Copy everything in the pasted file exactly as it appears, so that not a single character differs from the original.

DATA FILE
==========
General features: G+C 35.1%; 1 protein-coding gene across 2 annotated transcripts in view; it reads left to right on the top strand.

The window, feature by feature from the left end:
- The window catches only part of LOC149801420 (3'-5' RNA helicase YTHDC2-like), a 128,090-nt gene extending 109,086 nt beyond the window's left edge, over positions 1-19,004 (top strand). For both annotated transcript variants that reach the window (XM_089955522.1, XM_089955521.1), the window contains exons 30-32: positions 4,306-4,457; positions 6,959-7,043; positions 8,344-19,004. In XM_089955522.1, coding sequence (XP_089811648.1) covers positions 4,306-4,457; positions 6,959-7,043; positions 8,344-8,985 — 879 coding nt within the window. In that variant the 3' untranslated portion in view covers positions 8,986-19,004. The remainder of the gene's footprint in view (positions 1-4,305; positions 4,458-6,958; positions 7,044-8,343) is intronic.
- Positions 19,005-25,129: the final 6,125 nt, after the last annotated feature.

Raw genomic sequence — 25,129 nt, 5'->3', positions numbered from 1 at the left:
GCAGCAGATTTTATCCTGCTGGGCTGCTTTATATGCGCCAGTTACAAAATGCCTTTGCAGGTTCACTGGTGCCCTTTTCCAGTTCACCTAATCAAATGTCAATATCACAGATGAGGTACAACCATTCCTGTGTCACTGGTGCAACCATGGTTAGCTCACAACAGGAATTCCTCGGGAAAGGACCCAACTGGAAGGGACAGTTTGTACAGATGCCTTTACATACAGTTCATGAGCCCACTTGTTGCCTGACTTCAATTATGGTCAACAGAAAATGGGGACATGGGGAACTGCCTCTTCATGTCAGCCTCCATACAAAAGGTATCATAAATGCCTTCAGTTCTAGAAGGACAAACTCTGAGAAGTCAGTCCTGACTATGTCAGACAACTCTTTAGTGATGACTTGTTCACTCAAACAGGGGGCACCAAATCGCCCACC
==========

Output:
General features: G+C 35.1%; 1 protein-coding gene across 2 annotated transcripts in view; it reads left to right on the top strand.

The window, feature by feature from the left end:
- The window catches only part of LOC149801420 (3'-5' RNA helicase YTHDC2-like), a 128,090-nt gene extending 109,086 nt beyond the window's left edge, over positions 1-19,004 (top strand). For both annotated transcript variants that reach the window (XM_089955522.1, XM_089955521.1), the window contains exons 30-32: positions 4,306-4,457; positions 6,959-7,043; positions 8,344-19,004. In XM_089955522.1, coding sequence (XP_089811648.1) covers positions 4,306-4,457; positions 6,959-7,043; positions 8,344-8,985 — 879 coding nt within the window. In that variant the 3' untranslated portion in view covers positions 8,986-19,004. The remainder of the gene's footprint in view (positions 1-4,305; positions 4,458-6,958; positions 7,044-8,343) is intronic.
- Positions 19,005-25,129: the final 6,125 nt, after the last annotated feature.

Raw genomic sequence — 25,129 nt, 5'->3', positions numbered from 1 at the left:
GCAGCAGATTTTATCCTGCTGGGCTGCTTTATATGCGCCAGTTACAAAATGCCTTTGCAGGTTCACTGGTGCCCTTTTCCAGTTCACCTAATCAAATGTCAATATCACAGATGAGGTACAACCATTCCTGTGTCACTGGTGCAACCATGGTTAGCTCACAACAGGAATTCCTCGGGAAAGGACCCAACTGGAAGGGACAGTTTGTACAGATGCCTTTACATACAGTTCATGAGCCCACTTGTTGCCTGACTTCAATTATGGTCAACAGAAAATGGGGACATGGGGAACTGCCTCTTCATGTCAGCCTCCATACAAAAGGTATCATAAATGCCTTCAGTTCTAGAAGGACAAACTCTGAGAAGTCAGTCCTGACTATGTCAGACAACTCTTTAGTGATGACTTGTTCACTCAAACAGGGGGCACCAAATCGCCCACC